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another ohm question

Discussion in 'Amps and Cabs [BG]' started by sixstringbass, Jan 7, 2006.

  1. I read the sticky and still didnt get it. i have 2 gk cabs each 8 ohms together being 600 watts and 8ohms so what head has enough watts to power this enough because all my bass head says is 130 watts @ 40hms but nothing with 8 0hms but i only use it alone witht the4x10? sorry for my stupidity but i just dont get it. :crying:
  2. anybody out there?

  3. Okay - your head is 130watts at 4ohms, is that right?
    Using your head for an 8ohm load would most probably be okay, you'd just get a lot less volume out of it, and hit that clipping a helluva lot sooner.
    But a 2ohm load would kill your amp. Never use a lower impedance than your amp can handle.

    Now the GK cabs - they are both 8 ohms?
    Are you able to plug them both into the amp? If yes for both of these Q's, the output circuit of most amps will have the two outputs wired in parallel - so this config will give you your 4 ohm load. If you only have one output - you'll have to mod one of your cabs to effectively "piggy-back" the other to give you your parallel connection.

    hope it helps
  4. ESP-LTD


    Sep 9, 2001
    'each 8 ohms together' is a bit confusing- each is an 8 ohm load (likely), or together they present an 8 ohm load (meaning they are either 16 ohm cabs in parallel (more likely) or 4 ohm cabs in series (less likely).

    I imagine what you mean is you have (2) 8 ohm cabinets that you want to use together (driven from a single amplifier) wired 'the usual way (which is in parallel) and so the combination will present a 4 ohm load to your amp.

    Your amp is capable of driving a 4 ohm load; good, you are not likely to damage you amp by driving a load it can't handle.

    Uhhh... you can send as much power as you want, until the speakers catch fire (that would be too much. You can send them less by turning down the volume and that is good too. You can also damage the cabinets by sending them distorted signals when you are expecting a tiny amp to do a big job, but you don't have to do that; the knobs work both ways.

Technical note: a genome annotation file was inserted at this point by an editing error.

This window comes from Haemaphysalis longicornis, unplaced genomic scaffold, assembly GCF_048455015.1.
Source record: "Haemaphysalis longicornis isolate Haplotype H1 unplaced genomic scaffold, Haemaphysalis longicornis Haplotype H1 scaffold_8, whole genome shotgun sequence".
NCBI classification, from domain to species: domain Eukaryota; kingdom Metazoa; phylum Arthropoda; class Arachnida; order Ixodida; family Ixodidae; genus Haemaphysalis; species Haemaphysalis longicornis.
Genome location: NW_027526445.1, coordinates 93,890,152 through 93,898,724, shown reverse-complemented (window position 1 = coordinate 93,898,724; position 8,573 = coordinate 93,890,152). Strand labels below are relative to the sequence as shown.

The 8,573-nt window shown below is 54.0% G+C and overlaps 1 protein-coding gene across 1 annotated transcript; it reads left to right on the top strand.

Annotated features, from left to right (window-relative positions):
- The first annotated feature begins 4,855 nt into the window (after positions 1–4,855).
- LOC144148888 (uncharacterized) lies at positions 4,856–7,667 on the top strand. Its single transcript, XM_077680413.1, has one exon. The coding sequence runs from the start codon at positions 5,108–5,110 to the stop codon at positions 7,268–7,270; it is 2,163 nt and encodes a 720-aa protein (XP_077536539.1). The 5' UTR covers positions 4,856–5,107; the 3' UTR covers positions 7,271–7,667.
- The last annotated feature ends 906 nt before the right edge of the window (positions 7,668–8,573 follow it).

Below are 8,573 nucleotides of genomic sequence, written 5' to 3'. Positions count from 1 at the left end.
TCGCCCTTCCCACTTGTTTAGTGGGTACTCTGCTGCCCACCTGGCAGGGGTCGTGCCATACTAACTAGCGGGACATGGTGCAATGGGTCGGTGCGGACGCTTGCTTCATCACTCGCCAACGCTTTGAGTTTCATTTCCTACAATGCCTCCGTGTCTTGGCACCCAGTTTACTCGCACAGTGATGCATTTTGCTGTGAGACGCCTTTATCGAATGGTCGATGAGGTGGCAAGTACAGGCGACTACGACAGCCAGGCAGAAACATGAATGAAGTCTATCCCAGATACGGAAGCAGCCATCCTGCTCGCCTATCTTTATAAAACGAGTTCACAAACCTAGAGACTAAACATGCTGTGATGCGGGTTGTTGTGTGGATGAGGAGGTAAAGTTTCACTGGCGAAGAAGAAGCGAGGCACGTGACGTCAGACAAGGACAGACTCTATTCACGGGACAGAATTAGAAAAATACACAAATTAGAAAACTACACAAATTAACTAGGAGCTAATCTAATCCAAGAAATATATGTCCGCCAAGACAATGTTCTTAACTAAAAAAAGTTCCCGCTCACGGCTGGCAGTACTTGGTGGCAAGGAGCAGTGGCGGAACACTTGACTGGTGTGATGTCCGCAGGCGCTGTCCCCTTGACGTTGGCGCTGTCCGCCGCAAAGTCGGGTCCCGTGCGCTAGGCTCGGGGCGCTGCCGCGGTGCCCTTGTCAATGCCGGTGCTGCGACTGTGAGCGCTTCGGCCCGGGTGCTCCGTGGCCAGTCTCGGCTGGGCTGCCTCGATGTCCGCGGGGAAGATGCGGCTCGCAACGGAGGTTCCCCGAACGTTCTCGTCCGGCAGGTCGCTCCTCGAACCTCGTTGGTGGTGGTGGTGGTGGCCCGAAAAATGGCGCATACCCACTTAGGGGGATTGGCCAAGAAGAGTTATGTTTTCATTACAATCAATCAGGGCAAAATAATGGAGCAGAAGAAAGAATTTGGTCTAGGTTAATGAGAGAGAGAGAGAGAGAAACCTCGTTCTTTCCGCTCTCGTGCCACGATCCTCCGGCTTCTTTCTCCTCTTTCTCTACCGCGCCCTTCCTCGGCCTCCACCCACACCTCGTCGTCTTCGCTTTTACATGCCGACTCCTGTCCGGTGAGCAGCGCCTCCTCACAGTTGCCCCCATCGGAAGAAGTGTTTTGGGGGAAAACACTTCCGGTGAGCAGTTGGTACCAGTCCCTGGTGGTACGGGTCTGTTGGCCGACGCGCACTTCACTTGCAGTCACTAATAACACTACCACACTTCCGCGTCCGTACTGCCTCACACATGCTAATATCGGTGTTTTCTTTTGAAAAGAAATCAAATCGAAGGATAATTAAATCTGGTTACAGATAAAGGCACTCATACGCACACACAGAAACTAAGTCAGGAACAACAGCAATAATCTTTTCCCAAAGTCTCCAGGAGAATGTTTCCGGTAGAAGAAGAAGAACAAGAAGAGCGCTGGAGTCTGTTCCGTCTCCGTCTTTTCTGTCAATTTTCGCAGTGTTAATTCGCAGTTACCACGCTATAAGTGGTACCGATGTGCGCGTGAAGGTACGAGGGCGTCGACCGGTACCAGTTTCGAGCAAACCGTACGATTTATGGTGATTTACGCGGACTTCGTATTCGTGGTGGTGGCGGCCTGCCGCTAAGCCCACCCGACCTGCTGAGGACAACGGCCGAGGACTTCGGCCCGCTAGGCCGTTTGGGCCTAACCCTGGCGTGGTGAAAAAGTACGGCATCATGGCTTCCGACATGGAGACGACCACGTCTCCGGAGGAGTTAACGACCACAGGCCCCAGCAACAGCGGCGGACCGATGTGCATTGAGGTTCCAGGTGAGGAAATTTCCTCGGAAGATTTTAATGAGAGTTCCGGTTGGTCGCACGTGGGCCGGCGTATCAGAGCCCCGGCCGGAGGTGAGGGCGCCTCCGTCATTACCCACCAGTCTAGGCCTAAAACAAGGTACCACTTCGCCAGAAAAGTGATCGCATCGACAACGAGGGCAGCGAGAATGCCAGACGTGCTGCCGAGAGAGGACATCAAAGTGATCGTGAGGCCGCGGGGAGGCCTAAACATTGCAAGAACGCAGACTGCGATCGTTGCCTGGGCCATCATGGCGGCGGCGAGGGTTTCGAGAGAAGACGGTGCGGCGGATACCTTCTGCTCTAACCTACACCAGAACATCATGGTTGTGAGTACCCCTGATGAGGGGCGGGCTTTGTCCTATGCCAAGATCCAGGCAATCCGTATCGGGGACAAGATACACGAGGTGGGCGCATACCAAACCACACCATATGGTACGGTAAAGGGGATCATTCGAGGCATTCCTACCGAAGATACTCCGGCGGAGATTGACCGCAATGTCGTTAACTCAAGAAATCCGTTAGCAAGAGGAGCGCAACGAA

Use the search feature on 'underpowered' it's quite a complex subject.
  5. Herman


    Dec 25, 2005
    Lynchburg, VA
    A couple of things to keep in mind on this subject so it makes a little more sense. First, the power rating of your amp tells you how much power it can provide (to a cab); the power rating on your cabs tells you how much power they can handle (from your amp) without being damaged. You don't need a certain amount of power from your amp to drive any speaker cab but, the more power your amp can provide, the louder you're going to be.
  6. bannedwit


    May 9, 2005
    Buffalo, NY
    They have SWR WorkingPro 700 watt amps on Ebay for $600 - $800 and are worth it. You will be able to power your cabinets with room left over.

    Or get any amp you can afford which will be able to do the following:
    z/2 @ 8 ohms
    z @ 4 ohms

    where z is equal to or greater than that 600+ watts your cabinets need.

    its what you need to do...
  7. Herman


    Dec 25, 2005
    Lynchburg, VA
    Are you sayng that because his cabs are rated at 600+ watts that he needs an amp capable of delivering 600 or more watts? If so, that's bad advice since a cab's power rating is not telling you what the cab "needs" - it's telling you how much power it can take from an amp before damage can occur.

    There are a lot of reasons someone may want a more powerful amp but it's misleading to say that one needs to match the power rating of their amp to that of their cab(s).
  8. ESP-LTD


    Sep 9, 2001